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Raw Sugar Rises on Signs Brazil Shifts to Ethanol

Feb. 11 (Bloomberg) -- Raw-sugar futures rose the most in a week on signs that processors in Brazil, the world’s biggest producer, will make more ethanol instead of sweetener from cane. Cocoa and coffee fell, while cotton and orange juice gained.

Marex Spectron Group estimated that the share of Brazilian cane used in refined sugar in the 12 months starting in April may be as low as 44 percent. This season, the amount was almost 50 percent, data from Unica, an industry group, showed. The nation plans to reduce taxes on ethanol to boost production and use of the biofuel, Valor Economico reported last week.

“The bulls are talking up the relevance of the recent increase in gasoline prices in Brazil,” Thomas Kujawa, the co-head of soft commodities at Sucden Financial Ltd., a futures and options broker in London, said in a report.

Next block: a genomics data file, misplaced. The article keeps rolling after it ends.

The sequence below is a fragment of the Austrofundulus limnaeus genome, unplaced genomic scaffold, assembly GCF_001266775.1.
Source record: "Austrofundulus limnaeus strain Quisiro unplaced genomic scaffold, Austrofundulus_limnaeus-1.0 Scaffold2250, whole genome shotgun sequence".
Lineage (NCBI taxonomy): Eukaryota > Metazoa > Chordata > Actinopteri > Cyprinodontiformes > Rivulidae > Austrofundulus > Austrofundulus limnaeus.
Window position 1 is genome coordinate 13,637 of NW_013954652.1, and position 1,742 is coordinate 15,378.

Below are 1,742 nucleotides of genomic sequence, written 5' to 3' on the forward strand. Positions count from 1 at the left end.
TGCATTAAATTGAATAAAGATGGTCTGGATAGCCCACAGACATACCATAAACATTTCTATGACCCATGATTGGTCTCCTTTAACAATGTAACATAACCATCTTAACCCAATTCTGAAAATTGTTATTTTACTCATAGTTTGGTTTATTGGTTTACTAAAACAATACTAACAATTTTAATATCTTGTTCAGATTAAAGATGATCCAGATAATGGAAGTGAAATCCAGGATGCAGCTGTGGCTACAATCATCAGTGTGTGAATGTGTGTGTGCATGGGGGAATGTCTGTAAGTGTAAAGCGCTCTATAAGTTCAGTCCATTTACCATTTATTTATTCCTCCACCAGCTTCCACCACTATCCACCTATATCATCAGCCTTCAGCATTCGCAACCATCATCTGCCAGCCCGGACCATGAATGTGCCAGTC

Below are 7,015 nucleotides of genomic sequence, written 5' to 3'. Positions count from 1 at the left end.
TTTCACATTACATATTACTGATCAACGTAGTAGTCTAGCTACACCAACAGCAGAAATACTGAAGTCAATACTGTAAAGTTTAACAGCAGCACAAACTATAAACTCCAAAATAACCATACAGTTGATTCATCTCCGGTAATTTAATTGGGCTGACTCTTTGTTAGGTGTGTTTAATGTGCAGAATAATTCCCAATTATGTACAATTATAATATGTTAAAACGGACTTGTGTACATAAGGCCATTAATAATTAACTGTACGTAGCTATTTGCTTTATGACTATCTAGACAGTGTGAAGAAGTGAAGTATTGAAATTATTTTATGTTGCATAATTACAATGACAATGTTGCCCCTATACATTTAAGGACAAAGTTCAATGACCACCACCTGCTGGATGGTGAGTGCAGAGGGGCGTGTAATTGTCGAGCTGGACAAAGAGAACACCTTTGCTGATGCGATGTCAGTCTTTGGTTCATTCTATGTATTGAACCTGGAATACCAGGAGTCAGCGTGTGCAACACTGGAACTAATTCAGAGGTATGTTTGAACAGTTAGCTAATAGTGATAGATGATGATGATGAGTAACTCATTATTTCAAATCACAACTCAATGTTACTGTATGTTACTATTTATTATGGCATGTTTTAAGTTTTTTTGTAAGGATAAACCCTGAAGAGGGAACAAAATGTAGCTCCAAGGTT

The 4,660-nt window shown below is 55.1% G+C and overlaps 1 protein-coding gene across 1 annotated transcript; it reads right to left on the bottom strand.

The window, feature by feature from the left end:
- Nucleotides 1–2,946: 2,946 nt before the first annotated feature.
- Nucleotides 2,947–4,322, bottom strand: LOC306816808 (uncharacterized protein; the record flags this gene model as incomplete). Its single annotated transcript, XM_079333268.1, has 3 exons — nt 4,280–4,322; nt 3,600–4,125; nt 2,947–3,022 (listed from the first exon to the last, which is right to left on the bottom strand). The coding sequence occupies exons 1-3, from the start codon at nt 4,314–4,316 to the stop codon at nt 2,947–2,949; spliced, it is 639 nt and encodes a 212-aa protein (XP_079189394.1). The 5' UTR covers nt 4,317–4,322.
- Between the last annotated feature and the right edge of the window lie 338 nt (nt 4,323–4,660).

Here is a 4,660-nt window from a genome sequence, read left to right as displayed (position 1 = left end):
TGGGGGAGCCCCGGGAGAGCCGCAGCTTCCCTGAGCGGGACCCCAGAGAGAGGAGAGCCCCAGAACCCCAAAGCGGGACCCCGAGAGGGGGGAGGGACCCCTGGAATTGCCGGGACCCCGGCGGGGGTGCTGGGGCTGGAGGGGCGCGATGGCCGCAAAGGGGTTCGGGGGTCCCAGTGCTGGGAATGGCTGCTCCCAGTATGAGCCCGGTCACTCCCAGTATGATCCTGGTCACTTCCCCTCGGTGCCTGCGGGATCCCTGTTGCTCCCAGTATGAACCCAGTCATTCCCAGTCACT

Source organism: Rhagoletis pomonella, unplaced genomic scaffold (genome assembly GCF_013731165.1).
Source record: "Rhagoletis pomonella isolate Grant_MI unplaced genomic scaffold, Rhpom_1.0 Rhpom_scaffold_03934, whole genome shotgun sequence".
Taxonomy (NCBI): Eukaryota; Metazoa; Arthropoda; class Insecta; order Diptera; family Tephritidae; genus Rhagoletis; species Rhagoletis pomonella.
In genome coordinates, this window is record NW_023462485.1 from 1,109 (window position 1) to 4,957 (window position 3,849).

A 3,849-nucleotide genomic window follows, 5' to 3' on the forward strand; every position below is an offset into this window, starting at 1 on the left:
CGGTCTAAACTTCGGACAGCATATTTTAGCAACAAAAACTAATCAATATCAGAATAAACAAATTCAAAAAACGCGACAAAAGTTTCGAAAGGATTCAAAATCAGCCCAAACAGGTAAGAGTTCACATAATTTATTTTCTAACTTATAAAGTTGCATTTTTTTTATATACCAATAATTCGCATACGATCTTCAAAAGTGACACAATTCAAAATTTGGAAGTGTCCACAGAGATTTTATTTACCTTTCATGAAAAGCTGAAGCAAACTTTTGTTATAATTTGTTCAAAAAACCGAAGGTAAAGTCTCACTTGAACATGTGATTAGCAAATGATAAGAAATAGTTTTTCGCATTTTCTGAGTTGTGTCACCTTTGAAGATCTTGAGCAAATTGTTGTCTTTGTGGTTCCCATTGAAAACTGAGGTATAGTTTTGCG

Raw sugar for Mach delivery increased 1.7 percent to settle at 18.44 cents a pound at 1:41 p.m. on ICE Futures U.S. in New York, the biggest gain for a most-active contract since Jan. 30.

Cocoa futures for delivery in May declined 2.5 percent to $2,172 a metric ton in New York, the largest loss for a most-active contract since Jan. 22.

Arabica-coffee futures for March delivery fell 0.6 percent to $1.4015 a pound on ICE. Trading volume at this time was more than double the average in the past 100 days.

Also in New York, cotton futures for March delivery rose 0.3 percent to 82.92 cents a pound.

Orange-juice futures for March delivery climbed 0.7 percent to $1.214 a pound on ICE.

To contact the reporters on this story: Yi Tian in New York at; Isis Almeida in London at

To contact the editor responsible for this story: Steve Stroth at

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